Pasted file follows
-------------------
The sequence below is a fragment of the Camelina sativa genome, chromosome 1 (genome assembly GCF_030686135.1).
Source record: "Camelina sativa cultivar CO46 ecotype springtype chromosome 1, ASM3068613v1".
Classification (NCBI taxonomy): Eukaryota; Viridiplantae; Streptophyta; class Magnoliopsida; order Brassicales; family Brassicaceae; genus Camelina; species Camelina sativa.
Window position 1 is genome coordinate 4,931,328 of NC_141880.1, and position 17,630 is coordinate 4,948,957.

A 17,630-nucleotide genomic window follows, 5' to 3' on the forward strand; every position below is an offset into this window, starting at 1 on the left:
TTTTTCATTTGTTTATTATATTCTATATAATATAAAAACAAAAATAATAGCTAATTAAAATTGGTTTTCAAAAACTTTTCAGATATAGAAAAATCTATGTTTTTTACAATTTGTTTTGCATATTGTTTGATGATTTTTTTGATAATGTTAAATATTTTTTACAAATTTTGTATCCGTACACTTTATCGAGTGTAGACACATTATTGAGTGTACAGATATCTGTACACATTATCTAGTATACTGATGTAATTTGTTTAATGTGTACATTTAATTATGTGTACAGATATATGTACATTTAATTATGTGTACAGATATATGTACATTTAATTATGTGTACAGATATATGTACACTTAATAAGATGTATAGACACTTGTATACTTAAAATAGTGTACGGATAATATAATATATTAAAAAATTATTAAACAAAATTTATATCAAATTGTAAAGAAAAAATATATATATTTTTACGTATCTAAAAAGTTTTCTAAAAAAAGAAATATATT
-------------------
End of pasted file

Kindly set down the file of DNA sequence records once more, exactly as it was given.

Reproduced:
The sequence below is a fragment of the Camelina sativa genome, chromosome 1 (genome assembly GCF_030686135.1).
Source record: "Camelina sativa cultivar CO46 ecotype springtype chromosome 1, ASM3068613v1".
Classification (NCBI taxonomy): Eukaryota; Viridiplantae; Streptophyta; class Magnoliopsida; order Brassicales; family Brassicaceae; genus Camelina; species Camelina sativa.
Window position 1 is genome coordinate 4,931,328 of NC_141880.1, and position 17,630 is coordinate 4,948,957.

A 17,630-nucleotide genomic window follows, 5' to 3' on the forward strand; every position below is an offset into this window, starting at 1 on the left:
TTTTTCATTTGTTTATTATATTCTATATAATATAAAAACAAAAATAATAGCTAATTAAAATTGGTTTTCAAAAACTTTTCAGATATAGAAAAATCTATGTTTTTTACAATTTGTTTTGCATATTGTTTGATGATTTTTTTGATAATGTTAAATATTTTTTACAAATTTTGTATCCGTACACTTTATCGAGTGTAGACACATTATTGAGTGTACAGATATCTGTACACATTATCTAGTATACTGATGTAATTTGTTTAATGTGTACATTTAATTATGTGTACAGATATATGTACATTTAATTATGTGTACAGATATATGTACATTTAATTATGTGTACAGATATATGTACACTTAATAAGATGTATAGACACTTGTATACTTAAAATAGTGTACGGATAATATAATATATTAAAAAATTATTAAACAAAATTTATATCAAATTGTAAAGAAAAAATATATATATTTTTACGTATCTAAAAAGTTTTCTAAAAAAAGAAATATATT